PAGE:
J&J fined $344M by Calif. Judge for False Pelvic Mesh Marketing   

(January 31, 2020) – A California judge fined Johnson & Johnson subsidiary Ethicon $344 million yesterday for misleading consumers about the actual risks of the company’s pelvic mesh products. San Diego Superior Court Judge Eddie Sturgeon presided over the two-month bench trial in the first case of its kind brought by a state’s attorney general.

Judge Sturgeon sided with California Attorney General Xavier Becerra. In his 88-page statement of decision, the judge ruled J&J and Ethicon violated the state’s laws against unfair competition and false advertising.

Judge Sturgeon wrote that the state of California had “proven by a preponderance of the evidence that defendants deceptively marketed their pelvic mesh products in the state (and) that their marketing was likely to deceive reasonable doctors and reasonable lay consumers, including potential patients and their friends and family, about the risks and dangers of these products.”

TVT and Prolift Meshes for SUI and POP

The judge found the defendants had lied to California consumers and doctors about the safety of two J&J / Ethicon lines of mesh products made with polypropylene (plastic): 1) Tension-free Vaginal Tape (TVT), launched in 1998 to treat stress urinary incontinence (SUI); and 2) Prolift, launched in 2005 to treat pelvic organ prolapse (POP). J&J cased selling the latter in 2012.

Mr. Becerra said in a post-decision statement that J&J knew of the dangers its mesh products posed, but nevertheless placed company profits over women’s health.

J&J Intentionally Concealed Dangers of Mesh Products

The California attorney general said: “Johnson & Johnson intentionally concealed the risks of its pelvic mesh implant devices. It robbed women and their doctors of their ability to make informed decisions about whether to permanently implant the products in patients’ bodies. Today we achieved justice for the women and families forever scarred by Johnson & Johnson’s dishonesty.”

Ethicon plans Appeal

Ethicon said in a statement yesterday that it plans to appeal the decision. The company maintained — as its lawyers had throughout the trial — that the state hadn’t shown evidence proving California doctors or patients were actually deceived by J&J’s mesh marketing.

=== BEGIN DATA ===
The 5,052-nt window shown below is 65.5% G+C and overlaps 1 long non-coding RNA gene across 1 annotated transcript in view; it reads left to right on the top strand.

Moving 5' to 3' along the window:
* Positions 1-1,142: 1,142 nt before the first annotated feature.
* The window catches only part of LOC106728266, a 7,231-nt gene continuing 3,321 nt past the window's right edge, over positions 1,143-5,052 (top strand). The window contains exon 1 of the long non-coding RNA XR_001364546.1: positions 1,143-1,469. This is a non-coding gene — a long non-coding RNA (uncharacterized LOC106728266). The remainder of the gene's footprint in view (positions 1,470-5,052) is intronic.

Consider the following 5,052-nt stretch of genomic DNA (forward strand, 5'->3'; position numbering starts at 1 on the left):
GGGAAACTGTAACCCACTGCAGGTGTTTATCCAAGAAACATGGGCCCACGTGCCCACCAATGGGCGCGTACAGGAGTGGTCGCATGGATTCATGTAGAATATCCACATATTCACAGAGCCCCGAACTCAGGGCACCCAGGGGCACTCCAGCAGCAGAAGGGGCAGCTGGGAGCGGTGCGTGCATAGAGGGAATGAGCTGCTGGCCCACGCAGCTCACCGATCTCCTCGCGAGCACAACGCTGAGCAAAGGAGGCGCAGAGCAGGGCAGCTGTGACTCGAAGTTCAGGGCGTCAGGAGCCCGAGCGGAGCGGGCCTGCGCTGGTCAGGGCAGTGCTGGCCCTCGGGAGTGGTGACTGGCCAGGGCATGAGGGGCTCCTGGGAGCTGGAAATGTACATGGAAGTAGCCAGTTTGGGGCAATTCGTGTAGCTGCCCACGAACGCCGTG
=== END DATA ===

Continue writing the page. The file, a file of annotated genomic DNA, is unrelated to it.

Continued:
A company spokesperson said: “Ethicon responsibly communicated the risks and benefits of its transvaginal mesh products to doctors and patients, and the decision disregards the company’s full compliance with U.S. Food and Drug Administration laws on medical device communications and the appropriateness of its actions.”

J&J/Ethicon said testimony from California doctors showed they used the products successfully. The company disagreed with the state’s allegations, and noted the state lacked California witnesses with first-hand experience using the devices or seeing Ethicon’s marketing.

J&J Doctor called as Hostile Witness
In his statement of decision, however, Judge Sturgeon wrote that he was persuaded by the state’s evidence. He repeatedly referenced testimony from Dr. Piet Hinoul, a former gynecologist and Ethicon’s current global head of preclinical, clinical and medical affairs.

The state called Dr. Hinoul to the stand as a hostile witness. He testified that J&J knew from the time it launched the TVT in 1998 that its mesh slings caused severe, long-term complications such as the shrinking of the tissue surrounding the mesh, chronic pain, and pain during sex.

Judge Sturgeon: J&J Risks “deceptively incomplete”

Judge Sturgeon wrote that J&J kept its knowledge of the most serious risks secret from doctors and patients. He said the company sent “deceptively incomplete” information in its Instructions For Use that accompanied each Ethicon device. The IFU is meant to help physicians understand risks.

The judge wrote that trial evidence showed, “rather than disclose what it knew about some of the severe risks of pelvic mesh in its labeling and marketing materials, J&J has instead taken active, willful measures for nearly twenty years to suppress information and conceal serious risk and complication information from physicians and patients.”

J&J continues to Sell TVT Mesh  

The state also requested that Judge Sturgeon issue an injunction to bar J&J from making deceptive statements about its mesh. In answer to that request, Judge Sturgeon wrote that because J&J/Ethicon is still selling the TVT product, and has not acknowledged or disavowed its deceptive marketing, an injunction might be warranted.

Judge Sturgeon asked the parties to file supplemental briefs on the issue of injunctive relief by Feb. 18.

The state had sought nearly $800 million in civil penalties when the case was first brought by former California Attorney General Kamala Harris in 2016.

The case is California v. Johnson & Johnson et al., case number 37-2016-00017229-CU-MC-CTL, in the Superior Court of the State of California, County of San Diego.

Johnson & Johnson has also been sued by several thousand women across the country who allege that they’ve suffered injuries as a result of being implanted with the company’s TVT and other transvaginal mesh products.

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